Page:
Estevan, Edmonton, Calgary – “New restrictions has forced us to close,” Al Dougherty posted on the marquee of the 106-year old Orpheum Theatre in Estevan on Nov. 27. He and his wife, Jocelyn, have owned and operated the theatre on Estevan’s main drag for going on 23 years, with Jocelyn managing the facility. For the second time since the COVID-19 pandemic hit in March, they’ve been forced to shut their doors, where 13 people used to be employed. They had only re-opened in September.
Those new public health restrictions were announced on Nov. 25 and brought into force on Nov. 27. They don’t order theatres to shut down, but they limit attendance in each auditorium to 30 people, whereas before it was 30 per cent capacity. But the last straw, according to theatre operators, is the restrictions on concession sales.
The concessions aren’t ordered to close, either, but patrons can’t eat in their seats. Rather, they must woof down their popcorn, pop and candy bars in the lobbies. The government press release of Nov. 25 noted, “Where any of these facilities offer food or beverage service, they must keep the activity separate (i.e. cordoned off) from the food and beverage service. No food or drink may be in the activity area.”
As such, a wave of cinema closures swept Saskatchewan on Friday, a day that otherwise would have seen the opening of a much-awaited for animated feature, The Croods 2: A New Age.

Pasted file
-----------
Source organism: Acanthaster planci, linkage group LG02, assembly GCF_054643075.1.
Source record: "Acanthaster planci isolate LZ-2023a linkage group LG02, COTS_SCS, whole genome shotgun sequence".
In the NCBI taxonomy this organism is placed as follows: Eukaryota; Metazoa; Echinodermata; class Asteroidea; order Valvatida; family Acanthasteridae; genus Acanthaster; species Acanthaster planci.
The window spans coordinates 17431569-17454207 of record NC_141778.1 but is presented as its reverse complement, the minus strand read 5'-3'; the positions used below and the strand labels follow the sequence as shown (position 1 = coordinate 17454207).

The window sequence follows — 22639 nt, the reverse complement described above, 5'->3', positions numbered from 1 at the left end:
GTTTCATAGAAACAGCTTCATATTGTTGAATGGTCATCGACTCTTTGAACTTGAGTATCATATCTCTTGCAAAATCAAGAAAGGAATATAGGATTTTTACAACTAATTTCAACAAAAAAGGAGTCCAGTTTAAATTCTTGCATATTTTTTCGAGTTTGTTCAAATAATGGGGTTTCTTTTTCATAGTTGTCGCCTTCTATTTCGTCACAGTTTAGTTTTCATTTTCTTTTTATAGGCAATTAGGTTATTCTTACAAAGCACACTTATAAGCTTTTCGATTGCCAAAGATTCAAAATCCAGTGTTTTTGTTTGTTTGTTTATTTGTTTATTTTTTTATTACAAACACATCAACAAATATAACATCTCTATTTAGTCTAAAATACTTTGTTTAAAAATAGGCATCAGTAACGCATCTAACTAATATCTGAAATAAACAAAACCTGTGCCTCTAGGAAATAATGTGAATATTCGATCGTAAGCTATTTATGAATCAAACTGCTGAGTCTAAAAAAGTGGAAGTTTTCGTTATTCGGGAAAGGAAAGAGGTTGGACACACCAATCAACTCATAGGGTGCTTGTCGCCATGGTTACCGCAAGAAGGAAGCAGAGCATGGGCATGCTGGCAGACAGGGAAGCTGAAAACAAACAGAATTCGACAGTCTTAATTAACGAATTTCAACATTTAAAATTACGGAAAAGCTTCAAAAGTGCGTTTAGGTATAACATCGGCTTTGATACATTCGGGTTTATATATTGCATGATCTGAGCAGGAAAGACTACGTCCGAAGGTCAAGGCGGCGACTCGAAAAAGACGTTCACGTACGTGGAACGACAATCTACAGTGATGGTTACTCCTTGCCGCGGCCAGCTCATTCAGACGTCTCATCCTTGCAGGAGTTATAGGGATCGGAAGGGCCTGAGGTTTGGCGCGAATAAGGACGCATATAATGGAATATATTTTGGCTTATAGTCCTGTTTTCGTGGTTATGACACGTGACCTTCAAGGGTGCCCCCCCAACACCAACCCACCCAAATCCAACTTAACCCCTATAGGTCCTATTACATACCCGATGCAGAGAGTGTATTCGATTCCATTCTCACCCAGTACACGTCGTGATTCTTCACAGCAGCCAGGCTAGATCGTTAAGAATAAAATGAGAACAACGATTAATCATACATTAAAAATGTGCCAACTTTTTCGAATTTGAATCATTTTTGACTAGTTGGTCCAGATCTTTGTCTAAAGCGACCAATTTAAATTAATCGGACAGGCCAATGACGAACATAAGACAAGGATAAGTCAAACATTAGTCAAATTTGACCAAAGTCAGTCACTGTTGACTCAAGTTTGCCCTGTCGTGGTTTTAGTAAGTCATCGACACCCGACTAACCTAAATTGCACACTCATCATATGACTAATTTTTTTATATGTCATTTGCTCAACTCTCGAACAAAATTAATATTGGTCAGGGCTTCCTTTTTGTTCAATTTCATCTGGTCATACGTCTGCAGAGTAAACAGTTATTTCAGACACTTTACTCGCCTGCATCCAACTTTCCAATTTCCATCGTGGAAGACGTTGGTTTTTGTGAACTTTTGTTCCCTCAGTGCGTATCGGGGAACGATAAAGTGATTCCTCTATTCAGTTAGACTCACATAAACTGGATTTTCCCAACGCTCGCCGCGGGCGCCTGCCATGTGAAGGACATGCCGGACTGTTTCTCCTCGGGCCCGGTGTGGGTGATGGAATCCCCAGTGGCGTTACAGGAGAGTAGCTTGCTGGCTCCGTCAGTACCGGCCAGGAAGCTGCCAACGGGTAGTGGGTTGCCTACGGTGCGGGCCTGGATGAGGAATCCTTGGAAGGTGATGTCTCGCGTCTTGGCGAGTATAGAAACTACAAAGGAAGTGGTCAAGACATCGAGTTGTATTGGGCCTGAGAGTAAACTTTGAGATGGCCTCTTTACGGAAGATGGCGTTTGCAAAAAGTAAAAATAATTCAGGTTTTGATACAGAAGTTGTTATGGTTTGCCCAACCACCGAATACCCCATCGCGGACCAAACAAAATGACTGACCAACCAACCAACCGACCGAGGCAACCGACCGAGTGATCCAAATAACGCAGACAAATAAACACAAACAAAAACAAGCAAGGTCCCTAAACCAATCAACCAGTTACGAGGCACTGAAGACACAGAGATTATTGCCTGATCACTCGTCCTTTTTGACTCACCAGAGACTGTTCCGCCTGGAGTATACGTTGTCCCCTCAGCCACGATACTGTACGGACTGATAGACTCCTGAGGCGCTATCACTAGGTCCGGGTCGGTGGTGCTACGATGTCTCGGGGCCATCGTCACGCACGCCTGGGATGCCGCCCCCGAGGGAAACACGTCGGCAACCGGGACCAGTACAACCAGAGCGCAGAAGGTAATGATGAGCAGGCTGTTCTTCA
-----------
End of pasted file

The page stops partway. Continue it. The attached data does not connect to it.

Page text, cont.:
Al Dougherty said he didn’t see the logic of people being able to sit across from each other at a table in a restaurant, spitting while they’re eating, and yet not being able to sit facing the same way in a theatre.
Edmonton-based Tom Hutchinson is president of Magic Lantern Theatres, which operates theatres throughout the province.
Hutchinson said by email late on Nov. 26, “We have been having a lively discussion, and have decided that the managers should make the final decision based on their ability to serve their customers. My understanding is that Roxy Saskatoon will operate with its concession stand closed on Friday-Saturday-Sunday and then evaluate. Rainbow Cinema Regina will close. Capitol Theatre in North Battleford will close. Aurora Cinema in Meadow Lake will close.”
Landmark Cinemas Canada CEO Bill Walker is based in Calgary. As of Nov. 26, he said by phone that their Regina and Saskatoon locations would remain open for this weekend, and they would go from there. Yorkton’s Tower Theatre has been closed since March. “We're going stay open for the weekend. We had we had staff scheduled and movies planned. And so, we're going to stay open for now. And we're going to see whether customers are still interested in coming to movies where they can’t eat popcorn and watch a movie.”